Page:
Take the 2-minute tour ×
Stack Overflow is a question and answer site for professional and enthusiast programmers. It's 100% free.

I'm trying to mount an ISO file in a C++ program in linux

I'm aware of the linux command to achieve this, i.e mount -o loop ~/Test.iso /mnt/myISO

But the mount(2) man page states the following prototype for mounting :

int mount(const char *source, const char *target,
const char *filesystemtype, unsigned long mountflags,
const void *data);

How do I specify the loop option here ?


Also, is it good (/acceptable) practice in general, in linux programming to use system shell calls from C++ to achieve tasks such as these ?

share|improve this question
In some cases a script is better but it really depends on what your goal is. –  Jesus Ramos Jul 7 '12 at 20:32
The loop options get passed to losetup if memory serves. –  user7116 Jul 7 '12 at 20:34
@JesusRamos In the latter part of my question, I mean to ask, is it a good/acceptable practice to use the c++ system() function to call the relavant linux commands (not creating shell scripts).. In this case I'm creating a GUI for mounting ISOs. –  flak37 Jul 7 '12 at 20:44
@flak37 In some cases yes, as long as user input is properly handled so that you don't get injection attacks i.e someone escaping the mount command and doing "mount -o loop /dev/fake; rm -rf /" or something of the sort. –  Jesus Ramos Jul 8 '12 at 13:26

1 Answer 1

up vote 4 down vote accepted

small example

#include <sys/mount.h>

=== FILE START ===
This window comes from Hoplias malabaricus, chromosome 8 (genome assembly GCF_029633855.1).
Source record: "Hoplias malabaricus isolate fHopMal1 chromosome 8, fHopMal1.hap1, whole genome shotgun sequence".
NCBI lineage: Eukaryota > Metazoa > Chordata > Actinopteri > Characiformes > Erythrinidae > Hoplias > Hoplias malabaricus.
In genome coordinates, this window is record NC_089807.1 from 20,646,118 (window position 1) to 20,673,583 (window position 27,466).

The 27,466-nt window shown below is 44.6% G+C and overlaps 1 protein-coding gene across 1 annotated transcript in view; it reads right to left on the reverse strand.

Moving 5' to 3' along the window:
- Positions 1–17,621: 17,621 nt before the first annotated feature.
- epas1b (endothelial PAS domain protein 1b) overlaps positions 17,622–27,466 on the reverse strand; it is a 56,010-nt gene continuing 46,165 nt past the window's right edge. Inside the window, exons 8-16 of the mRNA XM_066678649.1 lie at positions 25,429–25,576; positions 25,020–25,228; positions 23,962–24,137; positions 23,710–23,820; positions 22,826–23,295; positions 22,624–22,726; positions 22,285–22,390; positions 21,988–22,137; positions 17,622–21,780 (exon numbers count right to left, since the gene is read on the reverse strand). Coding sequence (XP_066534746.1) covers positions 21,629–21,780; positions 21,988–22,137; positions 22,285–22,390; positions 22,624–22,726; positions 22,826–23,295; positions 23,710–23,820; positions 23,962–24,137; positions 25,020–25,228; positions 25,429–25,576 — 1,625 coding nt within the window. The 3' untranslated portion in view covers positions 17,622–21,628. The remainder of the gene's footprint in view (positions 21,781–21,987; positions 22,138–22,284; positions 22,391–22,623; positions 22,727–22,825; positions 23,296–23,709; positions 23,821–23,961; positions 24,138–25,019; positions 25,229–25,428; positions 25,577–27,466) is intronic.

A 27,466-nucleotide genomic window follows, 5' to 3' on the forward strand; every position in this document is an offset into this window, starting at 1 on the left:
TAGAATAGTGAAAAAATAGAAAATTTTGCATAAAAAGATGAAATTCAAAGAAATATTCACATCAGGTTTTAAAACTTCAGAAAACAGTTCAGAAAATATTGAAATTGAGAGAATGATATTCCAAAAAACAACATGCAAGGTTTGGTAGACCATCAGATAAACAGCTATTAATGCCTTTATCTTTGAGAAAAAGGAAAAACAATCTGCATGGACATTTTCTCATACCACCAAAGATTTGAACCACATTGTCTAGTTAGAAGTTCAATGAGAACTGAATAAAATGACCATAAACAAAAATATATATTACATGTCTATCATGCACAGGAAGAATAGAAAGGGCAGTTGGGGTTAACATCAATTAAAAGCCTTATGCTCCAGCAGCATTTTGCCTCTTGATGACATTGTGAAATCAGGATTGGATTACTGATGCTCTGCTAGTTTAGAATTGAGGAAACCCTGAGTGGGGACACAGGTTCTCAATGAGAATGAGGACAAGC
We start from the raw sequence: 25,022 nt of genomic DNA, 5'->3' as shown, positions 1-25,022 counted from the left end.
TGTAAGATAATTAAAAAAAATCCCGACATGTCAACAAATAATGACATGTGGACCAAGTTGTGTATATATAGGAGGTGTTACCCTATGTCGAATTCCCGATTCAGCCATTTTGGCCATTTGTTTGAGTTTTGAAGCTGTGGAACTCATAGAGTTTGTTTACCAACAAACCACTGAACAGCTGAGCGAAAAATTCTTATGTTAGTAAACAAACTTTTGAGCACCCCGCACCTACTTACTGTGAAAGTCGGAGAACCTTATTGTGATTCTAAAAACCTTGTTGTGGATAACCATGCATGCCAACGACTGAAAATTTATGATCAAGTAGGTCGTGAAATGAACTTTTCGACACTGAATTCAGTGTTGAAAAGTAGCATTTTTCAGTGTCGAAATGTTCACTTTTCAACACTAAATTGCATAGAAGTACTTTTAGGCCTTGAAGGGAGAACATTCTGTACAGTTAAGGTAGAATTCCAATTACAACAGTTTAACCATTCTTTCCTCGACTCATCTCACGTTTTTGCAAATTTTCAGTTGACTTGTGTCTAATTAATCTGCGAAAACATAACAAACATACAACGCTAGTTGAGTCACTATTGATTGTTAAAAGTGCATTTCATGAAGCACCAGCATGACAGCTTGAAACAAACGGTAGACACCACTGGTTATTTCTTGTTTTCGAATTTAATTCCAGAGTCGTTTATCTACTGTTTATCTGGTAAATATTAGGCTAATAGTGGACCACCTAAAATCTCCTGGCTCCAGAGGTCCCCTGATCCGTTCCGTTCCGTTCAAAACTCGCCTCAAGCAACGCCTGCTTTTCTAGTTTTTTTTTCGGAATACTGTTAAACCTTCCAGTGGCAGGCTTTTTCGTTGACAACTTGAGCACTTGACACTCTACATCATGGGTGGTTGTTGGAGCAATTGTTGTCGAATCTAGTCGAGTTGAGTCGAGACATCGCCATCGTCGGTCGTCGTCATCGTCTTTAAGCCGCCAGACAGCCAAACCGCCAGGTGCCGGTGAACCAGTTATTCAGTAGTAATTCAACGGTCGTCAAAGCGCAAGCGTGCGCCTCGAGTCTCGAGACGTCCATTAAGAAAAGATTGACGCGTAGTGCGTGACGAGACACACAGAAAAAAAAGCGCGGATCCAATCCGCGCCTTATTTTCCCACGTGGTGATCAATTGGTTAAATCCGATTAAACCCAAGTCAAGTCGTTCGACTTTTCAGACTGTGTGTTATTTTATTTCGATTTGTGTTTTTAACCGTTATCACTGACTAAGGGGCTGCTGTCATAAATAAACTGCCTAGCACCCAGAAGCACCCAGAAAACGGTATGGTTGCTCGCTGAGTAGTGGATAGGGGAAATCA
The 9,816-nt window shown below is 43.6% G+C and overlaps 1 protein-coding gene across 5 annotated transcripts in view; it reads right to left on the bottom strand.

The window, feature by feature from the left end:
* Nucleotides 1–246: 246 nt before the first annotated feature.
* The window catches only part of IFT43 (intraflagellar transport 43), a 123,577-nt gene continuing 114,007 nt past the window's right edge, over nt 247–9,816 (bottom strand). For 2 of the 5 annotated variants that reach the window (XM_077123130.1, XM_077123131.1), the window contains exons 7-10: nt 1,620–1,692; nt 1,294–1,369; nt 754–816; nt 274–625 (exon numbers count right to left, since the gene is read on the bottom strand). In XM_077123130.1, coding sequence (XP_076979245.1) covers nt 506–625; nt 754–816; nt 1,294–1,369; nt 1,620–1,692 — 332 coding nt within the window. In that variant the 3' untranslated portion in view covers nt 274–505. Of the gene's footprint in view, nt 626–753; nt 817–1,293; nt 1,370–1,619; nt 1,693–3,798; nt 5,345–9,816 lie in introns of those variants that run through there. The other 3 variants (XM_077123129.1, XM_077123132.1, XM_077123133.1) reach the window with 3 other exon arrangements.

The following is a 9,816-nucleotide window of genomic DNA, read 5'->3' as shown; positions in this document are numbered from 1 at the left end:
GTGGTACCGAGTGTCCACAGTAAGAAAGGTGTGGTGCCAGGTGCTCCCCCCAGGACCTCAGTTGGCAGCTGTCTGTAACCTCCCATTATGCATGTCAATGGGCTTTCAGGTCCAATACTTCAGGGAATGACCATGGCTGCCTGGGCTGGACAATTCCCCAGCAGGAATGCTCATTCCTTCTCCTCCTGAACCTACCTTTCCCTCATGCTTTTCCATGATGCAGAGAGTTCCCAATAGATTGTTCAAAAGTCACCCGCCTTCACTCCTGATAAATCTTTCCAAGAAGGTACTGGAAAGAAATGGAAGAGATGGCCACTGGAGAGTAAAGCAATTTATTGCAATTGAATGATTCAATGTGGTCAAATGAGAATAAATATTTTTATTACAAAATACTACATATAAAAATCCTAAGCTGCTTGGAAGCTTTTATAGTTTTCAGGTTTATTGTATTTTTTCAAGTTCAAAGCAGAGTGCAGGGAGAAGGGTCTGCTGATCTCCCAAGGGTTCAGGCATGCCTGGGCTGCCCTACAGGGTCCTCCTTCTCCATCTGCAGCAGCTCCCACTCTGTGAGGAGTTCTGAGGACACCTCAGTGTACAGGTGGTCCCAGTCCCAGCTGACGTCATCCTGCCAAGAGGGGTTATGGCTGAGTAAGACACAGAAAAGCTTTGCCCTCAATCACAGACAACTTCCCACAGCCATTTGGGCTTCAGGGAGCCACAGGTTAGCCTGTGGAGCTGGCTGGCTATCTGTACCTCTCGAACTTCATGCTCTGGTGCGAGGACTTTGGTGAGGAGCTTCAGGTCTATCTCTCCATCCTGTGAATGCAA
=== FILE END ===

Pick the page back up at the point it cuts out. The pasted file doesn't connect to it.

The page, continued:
#include <linux/loop.h>
#include <fcntl.h>

int main()
    int file_fd, device_fd;

    file_fd = open("./TVM_TOMI1.iso", O_RDWR);
    if (file_fd < -1) {
        perror("open backing file failed");
        return 1;
    device_fd = open("/dev/loop0", O_RDWR);
    if (device_fd < -1) {
        perror("open loop device failed");
        return 1;
    if (ioctl(device_fd, LOOP_SET_FD, file_fd) < 0) {
        perror("ioctl LOOP_SET_FD failed");
        return 1;

upd: after unmount you need free loop:

device_fd = open("/dev/loop0", O_RDWR);
if (ioctl(device_fd, LOOP_CLR_FD, 0) < 0) {
    perror("ioctl LOOP_CLR_FD failed");
    return 1;
share|improve this answer
Thanks! That explained the process, just what I needed. Another thing, how can I find out if a .iso file has the iso9660 format or the UDF format ? –  flak37 Jul 9 '12 at 15:12
or am I missing something? –  flak37 Jul 9 '12 at 15:58
@flak37 try "auto", or check format by offset or use libmagic. wiki.it46.se/doku.php/myhacks/tunning_asterisknow_cd –  askovpen Jul 9 '12 at 19:08
one question about freeing loop. If program does not control unmount. I.e it was closed and mounted iso stay in system. Will system free loop when user manualy unmounts(i.e with bash command) it? –  Ruslan F. Apr 12 at 18:37

Your Answer


By posting your answer, you agree to the privacy policy and terms of service.

Not the answer you're looking for? Browse other questions tagged or ask your own question.